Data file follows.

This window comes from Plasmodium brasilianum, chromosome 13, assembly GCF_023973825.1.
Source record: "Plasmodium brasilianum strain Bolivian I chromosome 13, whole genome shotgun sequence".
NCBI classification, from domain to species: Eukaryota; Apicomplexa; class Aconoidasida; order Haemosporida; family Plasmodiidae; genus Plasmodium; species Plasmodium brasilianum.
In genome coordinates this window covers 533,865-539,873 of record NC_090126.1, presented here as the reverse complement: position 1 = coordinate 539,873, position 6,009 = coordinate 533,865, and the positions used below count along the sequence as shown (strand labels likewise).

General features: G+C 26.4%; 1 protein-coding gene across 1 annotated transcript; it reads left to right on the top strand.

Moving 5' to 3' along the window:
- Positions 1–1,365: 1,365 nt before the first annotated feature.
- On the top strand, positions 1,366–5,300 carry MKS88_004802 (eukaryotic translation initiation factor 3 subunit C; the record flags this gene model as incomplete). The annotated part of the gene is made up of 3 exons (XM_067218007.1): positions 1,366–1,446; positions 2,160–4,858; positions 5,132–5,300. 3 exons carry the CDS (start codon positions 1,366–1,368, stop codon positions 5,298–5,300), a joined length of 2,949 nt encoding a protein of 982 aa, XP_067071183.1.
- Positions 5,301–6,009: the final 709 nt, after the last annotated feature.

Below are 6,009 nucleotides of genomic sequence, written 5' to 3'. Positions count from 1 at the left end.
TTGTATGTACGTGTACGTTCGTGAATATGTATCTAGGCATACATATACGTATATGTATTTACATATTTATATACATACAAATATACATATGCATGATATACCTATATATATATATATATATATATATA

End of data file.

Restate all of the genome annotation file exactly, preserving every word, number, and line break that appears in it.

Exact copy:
This window comes from Plasmodium brasilianum, chromosome 13, assembly GCF_023973825.1.
Source record: "Plasmodium brasilianum strain Bolivian I chromosome 13, whole genome shotgun sequence".
NCBI classification, from domain to species: Eukaryota; Apicomplexa; class Aconoidasida; order Haemosporida; family Plasmodiidae; genus Plasmodium; species Plasmodium brasilianum.
In genome coordinates this window covers 533,865-539,873 of record NC_090126.1, presented here as the reverse complement: position 1 = coordinate 539,873, position 6,009 = coordinate 533,865, and the positions used below count along the sequence as shown (strand labels likewise).

General features: G+C 26.4%; 1 protein-coding gene across 1 annotated transcript; it reads left to right on the top strand.

Moving 5' to 3' along the window:
- Positions 1–1,365: 1,365 nt before the first annotated feature.
- On the top strand, positions 1,366–5,300 carry MKS88_004802 (eukaryotic translation initiation factor 3 subunit C; the record flags this gene model as incomplete). The annotated part of the gene is made up of 3 exons (XM_067218007.1): positions 1,366–1,446; positions 2,160–4,858; positions 5,132–5,300. 3 exons carry the CDS (start codon positions 1,366–1,368, stop codon positions 5,298–5,300), a joined length of 2,949 nt encoding a protein of 982 aa, XP_067071183.1.
- Positions 5,301–6,009: the final 709 nt, after the last annotated feature.

Below are 6,009 nucleotides of genomic sequence, written 5' to 3'. Positions count from 1 at the left end.
TTGTATGTACGTGTACGTTCGTGAATATGTATCTAGGCATACATATACGTATATGTATTTACATATTTATATACATACAAATATACATATGCATGATATACCTATATATATATATATATATATATATA